The Majority’s last objection to section 68-3-306 providing standing is that there was no marriage. This is true. Obergefell was not decided until the relationship between Sandra and Christina was ending. So we must be mindful of the fact that Tennessee would not let them marry. Sandra proposed to Christina. Sandra gave Christina a ring. They executed a Domestic Partnership Affidavit. They held themselves out as a family. And, perhaps most importantly for this case, they created the child together. There is no difference between Sandra and the “husband” in section 68-3-306 except for a marriage that the State of Tennessee would not allow. We know from Obergefell that the same-sex marriage prohibition violated Sandra’s due process and equal protection rights. Fundamental notions of fairness and justice cannot allow a constitutional violation of her rights to be the impediment to [her] standing under the facts of this case.

[Regarding section 36-2-304(a)(4),] the application of this statute boils down to Sandra is a woman, not a man and so, according to the Majority, the statute does not apply because of the statute’s definitions. The application of this statute is so clear to Sandra’s situation that one can see the discrimination. [U]nder the facts of this case[,] Sandra [] has standing under section 36-2-304(a)(4) when it is read in a constitutionally neutral way.

* * * * *

The trial court granted Sandra visitation during the proceedings and pending the appeal. That speaks volumes. . . .

In a judicial system where right and justice are paramount, there is no way that Sandra [] should be denied her parental rights to Child. Therefore, I respectfully dissent.

K.O.’s Comment: Nearly five years ago when the U.S. Supreme Court recognized the constitutional rights of same-sex couples, I wrote:

Tennessee lawyers should expect to see substantive changes in Tennessee family law, particularly in the areas of adoption and parental rights. Terrible cases like In re Hayden C. G-J. will thankfully be no more. In addition to the full panoply of parental rights, married same-sex couples will now be entitled to financial benefits such as Social Security survivor and disability benefits, joint tax returns, spousal health insurance rights, estate planning rights — the list goes on and on.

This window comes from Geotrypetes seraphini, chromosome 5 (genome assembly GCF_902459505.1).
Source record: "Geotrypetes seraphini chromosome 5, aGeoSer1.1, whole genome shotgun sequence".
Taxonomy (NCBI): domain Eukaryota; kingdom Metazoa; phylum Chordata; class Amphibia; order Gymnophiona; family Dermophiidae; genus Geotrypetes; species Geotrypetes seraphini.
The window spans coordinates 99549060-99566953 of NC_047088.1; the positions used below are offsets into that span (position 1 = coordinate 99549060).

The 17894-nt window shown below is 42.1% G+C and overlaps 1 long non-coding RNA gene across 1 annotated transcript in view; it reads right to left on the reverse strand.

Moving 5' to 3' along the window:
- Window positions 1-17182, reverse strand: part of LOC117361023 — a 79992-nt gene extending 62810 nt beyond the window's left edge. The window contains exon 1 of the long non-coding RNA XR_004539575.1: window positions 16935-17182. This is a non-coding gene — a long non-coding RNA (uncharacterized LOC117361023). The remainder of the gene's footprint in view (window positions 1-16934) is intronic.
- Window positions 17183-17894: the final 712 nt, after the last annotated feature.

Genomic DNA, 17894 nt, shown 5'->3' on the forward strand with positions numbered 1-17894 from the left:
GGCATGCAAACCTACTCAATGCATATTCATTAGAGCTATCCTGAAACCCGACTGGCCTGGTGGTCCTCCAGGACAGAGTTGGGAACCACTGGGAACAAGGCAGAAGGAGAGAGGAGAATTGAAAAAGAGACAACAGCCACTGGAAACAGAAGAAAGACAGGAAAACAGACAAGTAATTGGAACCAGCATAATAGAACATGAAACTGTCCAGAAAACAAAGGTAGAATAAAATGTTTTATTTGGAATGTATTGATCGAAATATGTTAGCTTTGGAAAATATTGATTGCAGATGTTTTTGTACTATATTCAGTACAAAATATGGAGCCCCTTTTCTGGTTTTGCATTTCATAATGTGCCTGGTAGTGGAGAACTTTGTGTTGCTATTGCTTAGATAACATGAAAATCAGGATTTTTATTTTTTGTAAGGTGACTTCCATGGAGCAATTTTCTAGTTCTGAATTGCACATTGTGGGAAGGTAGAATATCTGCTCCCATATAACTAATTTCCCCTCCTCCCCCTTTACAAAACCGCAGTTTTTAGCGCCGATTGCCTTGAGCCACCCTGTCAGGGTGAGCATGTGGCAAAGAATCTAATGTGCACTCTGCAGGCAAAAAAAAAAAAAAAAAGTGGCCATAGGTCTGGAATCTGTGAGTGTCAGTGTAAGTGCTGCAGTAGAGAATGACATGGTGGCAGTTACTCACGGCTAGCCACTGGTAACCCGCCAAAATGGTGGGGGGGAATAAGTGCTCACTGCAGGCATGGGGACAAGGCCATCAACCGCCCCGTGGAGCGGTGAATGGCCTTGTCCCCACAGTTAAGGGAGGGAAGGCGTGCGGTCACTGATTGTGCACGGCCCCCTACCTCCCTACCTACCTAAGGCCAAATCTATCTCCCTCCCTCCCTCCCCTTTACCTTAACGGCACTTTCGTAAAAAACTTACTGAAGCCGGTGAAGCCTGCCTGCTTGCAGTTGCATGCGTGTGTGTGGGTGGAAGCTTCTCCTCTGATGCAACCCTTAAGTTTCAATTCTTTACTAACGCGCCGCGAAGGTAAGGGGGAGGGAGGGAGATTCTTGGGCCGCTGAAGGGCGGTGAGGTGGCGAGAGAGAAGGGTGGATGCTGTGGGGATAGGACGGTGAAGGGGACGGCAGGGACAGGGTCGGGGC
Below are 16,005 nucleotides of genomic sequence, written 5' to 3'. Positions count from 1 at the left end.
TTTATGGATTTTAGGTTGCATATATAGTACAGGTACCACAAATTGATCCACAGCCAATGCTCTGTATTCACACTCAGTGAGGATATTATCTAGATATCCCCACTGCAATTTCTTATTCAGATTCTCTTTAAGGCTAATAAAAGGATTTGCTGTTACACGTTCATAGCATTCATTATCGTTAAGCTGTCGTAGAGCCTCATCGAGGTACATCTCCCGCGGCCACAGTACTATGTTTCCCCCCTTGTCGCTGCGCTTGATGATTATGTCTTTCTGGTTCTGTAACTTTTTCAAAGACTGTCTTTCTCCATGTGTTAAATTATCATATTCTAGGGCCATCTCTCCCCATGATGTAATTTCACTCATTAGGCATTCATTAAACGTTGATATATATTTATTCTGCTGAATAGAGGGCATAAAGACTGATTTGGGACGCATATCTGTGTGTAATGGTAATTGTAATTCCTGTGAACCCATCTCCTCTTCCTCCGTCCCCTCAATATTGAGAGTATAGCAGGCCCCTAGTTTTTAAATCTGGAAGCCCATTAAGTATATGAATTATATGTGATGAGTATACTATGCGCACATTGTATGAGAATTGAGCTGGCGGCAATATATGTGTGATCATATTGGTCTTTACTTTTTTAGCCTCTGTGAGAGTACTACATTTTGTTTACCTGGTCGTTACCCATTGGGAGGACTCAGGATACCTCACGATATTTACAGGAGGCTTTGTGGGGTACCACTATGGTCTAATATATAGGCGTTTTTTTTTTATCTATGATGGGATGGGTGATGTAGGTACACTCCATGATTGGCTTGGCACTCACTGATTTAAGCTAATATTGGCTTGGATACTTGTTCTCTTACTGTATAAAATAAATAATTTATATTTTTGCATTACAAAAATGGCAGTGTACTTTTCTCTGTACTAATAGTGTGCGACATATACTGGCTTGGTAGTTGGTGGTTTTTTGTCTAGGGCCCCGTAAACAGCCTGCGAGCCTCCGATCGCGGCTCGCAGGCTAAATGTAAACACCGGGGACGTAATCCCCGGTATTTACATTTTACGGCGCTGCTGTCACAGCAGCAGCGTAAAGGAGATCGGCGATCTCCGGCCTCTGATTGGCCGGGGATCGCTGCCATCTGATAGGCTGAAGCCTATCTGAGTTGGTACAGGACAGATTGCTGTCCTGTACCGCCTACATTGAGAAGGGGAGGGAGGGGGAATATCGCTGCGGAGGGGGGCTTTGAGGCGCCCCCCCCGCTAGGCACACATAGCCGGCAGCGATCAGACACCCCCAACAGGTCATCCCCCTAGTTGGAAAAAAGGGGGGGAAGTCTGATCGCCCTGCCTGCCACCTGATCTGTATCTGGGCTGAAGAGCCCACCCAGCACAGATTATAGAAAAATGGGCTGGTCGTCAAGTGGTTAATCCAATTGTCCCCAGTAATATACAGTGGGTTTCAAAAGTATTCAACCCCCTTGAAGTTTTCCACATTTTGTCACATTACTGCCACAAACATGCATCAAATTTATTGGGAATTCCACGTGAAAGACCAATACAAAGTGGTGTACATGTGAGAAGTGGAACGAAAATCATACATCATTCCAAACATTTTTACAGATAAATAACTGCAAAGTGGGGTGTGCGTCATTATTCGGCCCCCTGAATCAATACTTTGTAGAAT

It is an exciting time to be a family-law attorney in Tennessee.

How naive of me!

Five years later, the Legislature has accomplished nothing beyond sophomoric stunts intended to impress its most bigoted and extreme political supporters.

The Legislature’s failure to update Tennessee law after the U.S. Supreme Court ruled that same-sex couples are entitled to the same constitutional rights enjoyed by opposite-sex couples is an abdication of their responsibility to Tennessee’s children. They’ve known about our outdated laws for five years but did nothing. Their inaction in the face of this knowledge brings shame and dishonor to themselves and this State.

The Tennessee Bar Association must form a task force to create a legislative package that brings Tennessee’s discriminatory laws into compliance with the U.S. Constitution. Force our legislators to vote. Don’t allow them to continue hiding through inaction. The child in this case needs both of his parents and will be harmed without them both. Preventing that harm to this child and others like him is everyone’s responsibility.

This is not about same-sex marriage. That ship has sailed. It’s now about protecting children in all families, not just opposite-sex families.

Pippin v. Pippin (Tennessee Court of Appeals, Middle Section, May 14, 2020).

Court Divided on Standing of Same-Sex Couples to Seek Visitation in Tennessee: Pippin v. Pippin was last modified: May 18th, 2020 by K.O. Herston